Late autumn flowers

Autumn flowering, hybrid mahonias (Mahonia x media) are a bit late, usually beginning bloom in mid-November, but today showing only yellow through the buds on elongated panicles. I expect buds to open soon, in a few days, but it could be another week. With late autumn flowering, I’m uncertain if it’s cold, heat, or hours of sunlight that influence the timing of flowers. The weather forecast for the next week includes a bit of everything, from twenty to sixty-five degrees, snow and probably short sleeves, but whatever, there should be flowers soon.  In any case, once flowering begins, flowering will persist for six weeks or longer unless temperatures drop below ten degrees (F.).

The oldest of the garden’s hybrid mahonias are ‘Winter Sun’ (ten years or longer), with more recent plantings (in the past five years) of ‘Charity’, ‘Underway’, and ‘Marvel’ that are mostly indistinguishable except that ‘Marvel’ has only a single spine at the tip of each leaf. Two ‘Marvel’, most recently planted a year ago, show no signs of imminent flowering, one perhaps the result of excessively damp soil and the other could be too shaded.

Several Leatherleaf  mahonias (Mahonia bealei, above) flower in early spring, and already panicles are developing. Occasionally, in a very mild early winter, these will bloom as early as mid-January, and a time or two flowers of autumn and spring bloomers have intersected for a week or two.  Another mahonia (‘Beijing Beauty’) flowers unremarkably, with short panicles partially obscured by foliage earlier in autumn, and ‘Soft Caress’ and a few others have proven not to be sufficiently cold hardy.

A year ago, autumn flowering camellias were exceptional early in the season, the best that I can recall, with scattered blooms extending into December. The timing of flowers is later, and more typical this year, and despite regular nighttime temperatures into the twenties new buds open daily (above). Fully opened flowers are damaged by temperatures in the low twenties, so each shrub displays white or pink as well as partially browned flowers. As long as daytime temperatures rise above forty degrees buds will continue to open into January.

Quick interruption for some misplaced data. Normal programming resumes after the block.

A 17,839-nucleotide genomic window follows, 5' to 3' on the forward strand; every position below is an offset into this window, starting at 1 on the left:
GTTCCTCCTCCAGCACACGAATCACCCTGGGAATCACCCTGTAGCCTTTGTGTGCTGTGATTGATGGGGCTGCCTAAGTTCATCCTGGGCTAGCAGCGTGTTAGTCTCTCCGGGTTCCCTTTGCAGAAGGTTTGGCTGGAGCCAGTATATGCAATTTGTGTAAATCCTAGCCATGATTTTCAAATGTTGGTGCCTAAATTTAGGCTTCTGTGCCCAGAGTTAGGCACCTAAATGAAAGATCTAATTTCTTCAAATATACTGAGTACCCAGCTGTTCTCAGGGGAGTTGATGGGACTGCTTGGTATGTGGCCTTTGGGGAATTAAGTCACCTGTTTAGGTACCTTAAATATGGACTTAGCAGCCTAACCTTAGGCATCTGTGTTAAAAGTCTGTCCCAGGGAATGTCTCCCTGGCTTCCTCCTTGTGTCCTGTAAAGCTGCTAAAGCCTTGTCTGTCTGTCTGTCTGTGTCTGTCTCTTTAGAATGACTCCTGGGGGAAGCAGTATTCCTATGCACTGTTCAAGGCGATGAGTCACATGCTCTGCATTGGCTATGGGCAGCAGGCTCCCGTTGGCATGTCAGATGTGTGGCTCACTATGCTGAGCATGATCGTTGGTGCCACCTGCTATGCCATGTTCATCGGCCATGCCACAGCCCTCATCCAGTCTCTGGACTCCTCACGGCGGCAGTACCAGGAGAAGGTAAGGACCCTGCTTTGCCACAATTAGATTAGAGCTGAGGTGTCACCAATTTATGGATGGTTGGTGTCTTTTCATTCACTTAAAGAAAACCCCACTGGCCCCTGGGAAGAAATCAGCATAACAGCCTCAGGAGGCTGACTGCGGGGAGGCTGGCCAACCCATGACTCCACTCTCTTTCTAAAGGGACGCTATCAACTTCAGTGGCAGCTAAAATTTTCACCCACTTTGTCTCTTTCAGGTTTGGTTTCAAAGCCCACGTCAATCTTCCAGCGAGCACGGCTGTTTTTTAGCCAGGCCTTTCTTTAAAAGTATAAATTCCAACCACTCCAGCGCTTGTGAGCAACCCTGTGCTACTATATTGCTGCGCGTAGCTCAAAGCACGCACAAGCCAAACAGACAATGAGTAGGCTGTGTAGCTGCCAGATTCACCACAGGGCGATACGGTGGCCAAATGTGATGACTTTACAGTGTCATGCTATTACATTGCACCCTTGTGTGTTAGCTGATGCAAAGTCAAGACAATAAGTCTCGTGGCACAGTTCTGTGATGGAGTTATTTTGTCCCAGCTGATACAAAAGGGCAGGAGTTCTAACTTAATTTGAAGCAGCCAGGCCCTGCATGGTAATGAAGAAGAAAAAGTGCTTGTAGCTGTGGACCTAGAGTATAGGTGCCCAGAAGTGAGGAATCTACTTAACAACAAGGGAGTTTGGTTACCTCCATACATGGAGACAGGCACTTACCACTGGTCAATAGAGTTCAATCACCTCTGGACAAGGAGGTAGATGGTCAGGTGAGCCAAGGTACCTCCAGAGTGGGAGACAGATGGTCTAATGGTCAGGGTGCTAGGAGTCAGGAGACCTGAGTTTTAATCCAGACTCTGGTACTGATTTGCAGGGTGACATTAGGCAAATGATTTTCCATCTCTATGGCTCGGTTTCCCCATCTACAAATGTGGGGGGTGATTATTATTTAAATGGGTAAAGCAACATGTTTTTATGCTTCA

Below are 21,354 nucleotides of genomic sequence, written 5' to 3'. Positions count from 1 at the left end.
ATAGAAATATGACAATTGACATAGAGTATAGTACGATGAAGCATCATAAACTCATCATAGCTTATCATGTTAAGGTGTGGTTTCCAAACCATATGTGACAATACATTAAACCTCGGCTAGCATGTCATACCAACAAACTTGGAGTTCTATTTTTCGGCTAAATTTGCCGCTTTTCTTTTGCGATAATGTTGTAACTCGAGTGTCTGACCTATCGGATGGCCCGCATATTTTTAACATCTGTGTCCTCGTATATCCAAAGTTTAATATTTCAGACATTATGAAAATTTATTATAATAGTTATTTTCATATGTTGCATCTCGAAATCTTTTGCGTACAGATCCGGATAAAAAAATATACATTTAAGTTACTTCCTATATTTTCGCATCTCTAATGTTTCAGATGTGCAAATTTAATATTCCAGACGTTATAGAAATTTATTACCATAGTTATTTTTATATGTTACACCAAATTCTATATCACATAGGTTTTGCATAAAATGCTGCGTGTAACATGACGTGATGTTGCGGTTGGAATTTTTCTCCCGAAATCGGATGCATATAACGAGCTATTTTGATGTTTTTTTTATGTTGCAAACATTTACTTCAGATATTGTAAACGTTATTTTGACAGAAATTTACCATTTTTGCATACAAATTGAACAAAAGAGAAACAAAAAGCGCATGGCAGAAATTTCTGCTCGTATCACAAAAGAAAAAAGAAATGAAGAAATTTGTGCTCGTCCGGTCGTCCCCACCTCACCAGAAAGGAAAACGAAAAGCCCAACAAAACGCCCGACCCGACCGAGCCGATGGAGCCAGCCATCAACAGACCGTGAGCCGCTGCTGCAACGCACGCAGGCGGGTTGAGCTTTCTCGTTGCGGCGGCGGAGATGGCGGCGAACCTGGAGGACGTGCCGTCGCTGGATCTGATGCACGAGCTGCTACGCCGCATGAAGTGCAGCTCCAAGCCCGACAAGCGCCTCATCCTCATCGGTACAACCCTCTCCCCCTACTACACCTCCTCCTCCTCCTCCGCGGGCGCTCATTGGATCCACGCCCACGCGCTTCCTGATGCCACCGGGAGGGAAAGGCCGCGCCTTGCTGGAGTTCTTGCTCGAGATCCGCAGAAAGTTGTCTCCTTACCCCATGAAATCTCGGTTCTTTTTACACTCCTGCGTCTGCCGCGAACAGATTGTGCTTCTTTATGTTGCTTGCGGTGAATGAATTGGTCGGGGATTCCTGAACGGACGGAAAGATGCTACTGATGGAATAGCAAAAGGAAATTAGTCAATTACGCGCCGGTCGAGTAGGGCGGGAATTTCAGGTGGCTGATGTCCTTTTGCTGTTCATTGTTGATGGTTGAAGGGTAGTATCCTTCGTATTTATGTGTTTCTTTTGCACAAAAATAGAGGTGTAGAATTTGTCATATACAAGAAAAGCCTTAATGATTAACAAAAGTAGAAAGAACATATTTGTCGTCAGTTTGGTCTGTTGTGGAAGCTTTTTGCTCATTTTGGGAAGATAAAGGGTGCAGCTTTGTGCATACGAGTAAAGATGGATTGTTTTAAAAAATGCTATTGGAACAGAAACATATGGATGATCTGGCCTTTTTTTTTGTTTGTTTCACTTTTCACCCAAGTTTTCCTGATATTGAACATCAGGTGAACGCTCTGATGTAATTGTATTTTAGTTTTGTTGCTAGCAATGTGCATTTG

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6 Comments Add yours

  1. Ruth says:

    What wonderful pictures as always Dave! Love the camellias! Have a good weekend and hope your Thanksgiving was lovely…:)

  2. tonytomeo says:

    Did you already show pictures of the Mahonia X media? I have been seeing a bit of it online. It seems to be more popular elsewhere than I would have guessed. I do not know why it is not more popular here, perhaps because it is identified with Eichler architecture. A few of the mahonias were popular with those homes, and got a bad reputation for their overuse. However, the Oregon grape is more popular than it should be. It does not often look very good here, and is certainly not as happy here as the others are.

    1. Dave says:

      I rarely see the Oregon grape (Mahonia aquifolium) in area landscapes, and I do not grow this one, even though it is cold hardy. Too often, I noticed foliage on Oregon grape with brown edges that made it unattractive. The main attraction for mahonias in this garden is early and late winter flowers, which are otherwise very limited. Leaves are damaged when temperatures drop below zero, but mahonias typically recover quickly. Also, it’s helpful that the spiny leaves are very deer resistant.

      1. tonytomeo says:

        Deer resistance might be one of the main attributes in suburban landscaping. I do not understand what the allure is in rural areas. Although they can look very good in our mild climate, ‘gardeners’ do not allow them to. Mahonias, like Heavenly bamboo, gets shorn and deprived of its natural form and texture.

      2. Dave says:

        Oregon grape and leatherleaf (M. bealei) are ramblers, while the autumn flowering hybrids have an upright habit. A few Winter Sun are now too tall to see many blooms, so these could be cut down to size someday, but pruners aren’t put to use much in this garden.

      3. tonytomeo says:

        Mahonia lomariifolium is one of the raddest but also one that is almost always ruined by ‘gardeners’. It can be allowed to get quite tall with lower growth thinned out to expose the trunks, but only if a few of the new stems remain to be ready to replace the old trunks when they finally get so old that they need to be pruned out. I do not think I would put that much effort into it. It was also one of the more popular with Eichler architecture.

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